As reported in a recent edition of Greenhouse Issues (number 76), the RECOPOL project is entering the last few months of operation. Launched in November 2001, this co-funded European Commission project was the first of its kind in Europe. The project has investigated the technical and economical feasibility of permanently and safely storing CO2 in subsurface coal seams, whilst simultaneously producing methane (Greenhouse Issues, number 70).
As part of the projects final dissemination activities, a workshop was organised by TNO-NITG (Technical Research Institute – Netherlands Geological Survey, the project co-ordinators), Central Mining Institute (Central Mining Institute, Poland) and IEAGHG. The workshop looked at the opportunities for CO2 capture and storage (CCS) in Central and Eastern Europe with specific focus on the results of the RECOPOL project.
The workshop was held in Szczyrk in Southern Poland on 10th-11th March 2005. Day one of the workshop included an international perspective on CO2 capture and storage, a look at the requirements for the reduction of harmful emissions from power plants in Poland, an overview of worldwide CO2 Enhanced Coal Bed Methane (CO2-ECBM) projects and the potential for CCS in Central and Eastern Europe. The first day also included a trip to the site of the RECOPOL pilot project.
The RECOPOL results were presented during the second day of the workshop:
Geological characterisation of the Upper Silesian Coal Basin (USCB).
This looked at the stratigraphy and lithology of the strata, tectonics and the resources of the reservoir. There was plenty of information available from years of observations conducted in the Brzeszcze and Silesia coal mines.
CO2 injection well test, planning, performance and analysing. The conclusion of this part of the project was that the wells had been successfully completed and the perforations were located in the right place (i.e. in line with the coal seams). The plans for the project were modified to ensure successful injection. The permeability of the coal at the test site was low which is not ideal for a CO2-ECBM project. Favourable high permeability conditions such as those seen at the commercial scale project in the U.S.A. are not common elsewhere around the world. To improve injectivity into coals other technologies might have to be used, such as fracturing or the use of horizontal wells.
Determination of the change in permeability of coal by bottom hole pressure survey and fall-off test. The tests concluded that the decrease in permeability observed during CO2 injection was most likely due to coal swelling. A future challenge will be to understand the mechanisms of coal swelling so it can be prevented or its impacts reduced.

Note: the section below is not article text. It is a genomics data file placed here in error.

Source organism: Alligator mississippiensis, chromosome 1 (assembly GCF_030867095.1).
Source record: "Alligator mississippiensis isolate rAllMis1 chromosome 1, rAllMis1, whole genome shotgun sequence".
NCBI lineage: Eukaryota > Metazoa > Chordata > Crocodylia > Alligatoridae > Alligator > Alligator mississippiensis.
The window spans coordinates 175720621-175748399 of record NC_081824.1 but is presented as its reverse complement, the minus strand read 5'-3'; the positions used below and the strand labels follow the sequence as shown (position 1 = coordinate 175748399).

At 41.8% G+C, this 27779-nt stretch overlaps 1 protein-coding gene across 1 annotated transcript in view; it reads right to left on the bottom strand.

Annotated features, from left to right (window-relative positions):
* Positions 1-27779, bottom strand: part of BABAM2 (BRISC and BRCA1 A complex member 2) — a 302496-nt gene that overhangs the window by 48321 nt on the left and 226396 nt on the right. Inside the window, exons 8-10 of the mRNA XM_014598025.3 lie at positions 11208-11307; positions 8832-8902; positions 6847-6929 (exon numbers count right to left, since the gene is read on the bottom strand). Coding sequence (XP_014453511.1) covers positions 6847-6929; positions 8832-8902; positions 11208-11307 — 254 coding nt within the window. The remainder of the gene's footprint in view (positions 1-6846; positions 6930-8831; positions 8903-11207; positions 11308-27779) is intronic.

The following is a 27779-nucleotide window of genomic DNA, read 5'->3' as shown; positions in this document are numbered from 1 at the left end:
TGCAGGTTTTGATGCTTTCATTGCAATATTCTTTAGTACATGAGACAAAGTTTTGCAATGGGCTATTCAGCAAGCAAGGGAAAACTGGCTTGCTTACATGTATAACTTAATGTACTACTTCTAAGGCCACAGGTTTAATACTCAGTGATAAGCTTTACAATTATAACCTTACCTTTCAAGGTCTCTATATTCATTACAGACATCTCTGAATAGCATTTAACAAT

Reservoir modelling of coal bed methane operations. Simulation was undertaken to investigate all the phases of the planned CO2-ECBM pilot test. From the beginning of the project it was recognised that the presence of the injected CO2 at the production well (i.e. breakthrough) would provide the maximum amount of information on the potential of CO2-ECBM in the Silesian coal. With this in mind the distance between the injection and production wells was determined to allow breakthrough within the time frame of the project. The indication of breakthrough, identified by the rise to 8% CO2 in the produced gas (naturally - 97% methane, 2% CO2) was earlier than the simulation models suggested. However, the models are two years old and the early breakthrough could provide useful information on the adsorption of CO2 in the coal seam.
Isotopic evidence of CO2 influx from MS-3 to MS-4 well. The main purpose of stable carbon isotopic analysis was to determine the origin of the CO2 at the production well. This form of analysis identifies the naturally occurring CO2 from the injected CO2. Being able to determine between the two would provide evidence as to whether the injected CO2 had reached the production well or whether it is only the naturally occurring CO2 that was present. The presence of injected CO2 was identified at the production well in December 2004.
Sociological and psychological problems related with social reception of CO2 storage. This focused on three stages of social/public consultation that could be applied in future projects. The three stages identified were: promotional campaigns, surveys and public hearings/debates.
Monitoring techniques applied for CO2 injection in coal. The monitoring undertaken as part of the pilot study should help to improve the understanding of CO2 storage in these coal layers. The measurements from the various techniques utilized should aid the development of a subsurface model that predicts future behaviour of the stored CO2 and the coal after field abandonment. The overview of the RECOPOL project given by the co-ordinators of the project, announced the significant outcomes from the RECOPOL project as:
STOP PRESS - RECOPOL UPDATE
Since the workshop was held a fracture test has been successfully completed and continuous injection into the coal seam has now been achieved (details will appear in a future issue of Greenhouse Issues). More detailed information on the RECOPOL Workshop can be found at www.CO2captureandstorage.info/techworkshops/recopol.htm
By Anhar Karimjee